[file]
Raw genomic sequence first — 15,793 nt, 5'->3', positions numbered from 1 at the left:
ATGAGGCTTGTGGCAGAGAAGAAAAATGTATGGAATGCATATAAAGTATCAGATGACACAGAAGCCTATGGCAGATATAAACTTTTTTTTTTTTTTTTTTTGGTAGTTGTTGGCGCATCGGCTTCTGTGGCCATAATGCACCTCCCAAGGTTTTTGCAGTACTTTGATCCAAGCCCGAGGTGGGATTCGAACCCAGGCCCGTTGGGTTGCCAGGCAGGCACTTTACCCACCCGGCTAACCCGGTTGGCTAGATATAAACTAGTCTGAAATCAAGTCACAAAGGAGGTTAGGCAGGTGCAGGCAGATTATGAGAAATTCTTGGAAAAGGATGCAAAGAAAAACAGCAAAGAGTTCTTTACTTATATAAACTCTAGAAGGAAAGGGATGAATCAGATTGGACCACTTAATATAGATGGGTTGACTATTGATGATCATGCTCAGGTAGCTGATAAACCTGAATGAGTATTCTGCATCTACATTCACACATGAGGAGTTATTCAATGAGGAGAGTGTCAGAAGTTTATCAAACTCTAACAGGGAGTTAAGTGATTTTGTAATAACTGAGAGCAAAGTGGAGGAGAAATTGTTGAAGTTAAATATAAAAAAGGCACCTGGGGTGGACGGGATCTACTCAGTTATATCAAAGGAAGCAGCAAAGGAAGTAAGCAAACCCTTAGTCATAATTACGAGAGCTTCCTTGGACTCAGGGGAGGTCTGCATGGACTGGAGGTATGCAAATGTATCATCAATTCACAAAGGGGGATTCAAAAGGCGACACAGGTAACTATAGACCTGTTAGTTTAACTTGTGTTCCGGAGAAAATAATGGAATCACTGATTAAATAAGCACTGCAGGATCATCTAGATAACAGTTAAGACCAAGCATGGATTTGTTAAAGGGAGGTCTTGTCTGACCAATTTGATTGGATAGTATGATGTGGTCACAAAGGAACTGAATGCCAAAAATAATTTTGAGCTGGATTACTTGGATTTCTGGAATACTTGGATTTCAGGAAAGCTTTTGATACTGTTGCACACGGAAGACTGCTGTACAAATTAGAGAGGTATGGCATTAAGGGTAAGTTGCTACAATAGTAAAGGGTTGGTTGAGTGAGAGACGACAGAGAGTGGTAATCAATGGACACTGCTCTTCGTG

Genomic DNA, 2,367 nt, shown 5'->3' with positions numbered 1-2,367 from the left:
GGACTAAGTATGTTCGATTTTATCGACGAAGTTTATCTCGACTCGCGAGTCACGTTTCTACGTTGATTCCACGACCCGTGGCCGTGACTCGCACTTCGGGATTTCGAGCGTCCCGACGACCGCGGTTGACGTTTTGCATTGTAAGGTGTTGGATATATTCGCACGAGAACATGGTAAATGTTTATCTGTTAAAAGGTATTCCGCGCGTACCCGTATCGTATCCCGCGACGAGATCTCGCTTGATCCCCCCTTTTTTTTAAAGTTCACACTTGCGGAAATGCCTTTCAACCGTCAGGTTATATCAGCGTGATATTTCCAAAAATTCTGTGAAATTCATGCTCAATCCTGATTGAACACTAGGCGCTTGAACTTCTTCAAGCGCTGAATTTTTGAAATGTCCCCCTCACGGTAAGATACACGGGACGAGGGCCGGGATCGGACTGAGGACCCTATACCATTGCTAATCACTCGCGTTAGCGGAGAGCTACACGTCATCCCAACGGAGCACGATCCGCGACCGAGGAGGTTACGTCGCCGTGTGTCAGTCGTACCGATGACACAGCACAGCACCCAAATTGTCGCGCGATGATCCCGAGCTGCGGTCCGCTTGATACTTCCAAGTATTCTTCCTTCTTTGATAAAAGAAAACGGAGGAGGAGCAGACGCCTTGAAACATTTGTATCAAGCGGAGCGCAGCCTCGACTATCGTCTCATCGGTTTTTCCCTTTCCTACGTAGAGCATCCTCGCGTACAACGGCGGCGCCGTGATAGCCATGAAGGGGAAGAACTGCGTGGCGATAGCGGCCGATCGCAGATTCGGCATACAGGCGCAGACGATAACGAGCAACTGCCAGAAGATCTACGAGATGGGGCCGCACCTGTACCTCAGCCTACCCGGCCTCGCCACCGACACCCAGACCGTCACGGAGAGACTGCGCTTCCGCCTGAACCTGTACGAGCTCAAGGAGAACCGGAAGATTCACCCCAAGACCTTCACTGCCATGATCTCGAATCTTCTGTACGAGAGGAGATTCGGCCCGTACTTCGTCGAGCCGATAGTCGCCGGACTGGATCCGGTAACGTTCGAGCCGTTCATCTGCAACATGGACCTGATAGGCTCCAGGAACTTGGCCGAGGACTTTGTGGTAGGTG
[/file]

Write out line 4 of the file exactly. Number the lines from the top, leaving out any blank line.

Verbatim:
GGACTAAGTATGTTCGATTTTATCGACGAAGTTTATCTCGACTCGCGAGTCACGTTTCTACGTTGATTCCACGACCCGTGGCCGTGACTCGCACTTCGGGATTTCGAGCGTCCCGACGACCGCGGTTGACGTTTTGCATTGTAAGGTGTTGGATATATTCGCACGAGAACATGGTAAATGTTTATCTGTTAAAAGGTATTCCGCGCGTACCCGTATCGTATCCCGCGACGAGATCTCGCTTGATCCCCCCTTTTTTTTAAAGTTCACACTTGCGGAAATGCCTTTCAACCGTCAGGTTATATCAGCGTGATATTTCCAAAAATTCTGTGAAATTCATGCTCAATCCTGATTGAACACTAGGCGCTTGAACTTCTTCAAGCGCTGAATTTTTGAAATGTCCCCCTCACGGTAAGATACACGGGACGAGGGCCGGGATCGGACTGAGGACCCTATACCATTGCTAATCACTCGCGTTAGCGGAGAGCTACACGTCATCCCAACGGAGCACGATCCGCGACCGAGGAGGTTACGTCGCCGTGTGTCAGTCGTACCGATGACACAGCACAGCACCCAAATTGTCGCGCGATGATCCCGAGCTGCGGTCCGCTTGATACTTCCAAGTATTCTTCCTTCTTTGATAAAAGAAAACGGAGGAGGAGCAGACGCCTTGAAACATTTGTATCAAGCGGAGCGCAGCCTCGACTATCGTCTCATCGGTTTTTCCCTTTCCTACGTAGAGCATCCTCGCGTACAACGGCGGCGCCGTGATAGCCATGAAGGGGAAGAACTGCGTGGCGATAGCGGCCGATCGCAGATTCGGCATACAGGCGCAGACGATAACGAGCAACTGCCAGAAGATCTACGAGATGGGGCCGCACCTGTACCTCAGCCTACCCGGCCTCGCCACCGACACCCAGACCGTCACGGAGAGACTGCGCTTCCGCCTGAACCTGTACGAGCTCAAGGAGAACCGGAAGATTCACCCCAAGACCTTCACTGCCATGATCTCGAATCTTCTGTACGAGAGGAGATTCGGCCCGTACTTCGTCGAGCCGATAGTCGCCGGACTGGATCCGGTAACGTTCGAGCCGTTCATCTGCAACATGGACCTGATAGGCTCCAGGAACTTGGCCGAGGACTTTGTGGTAGGTG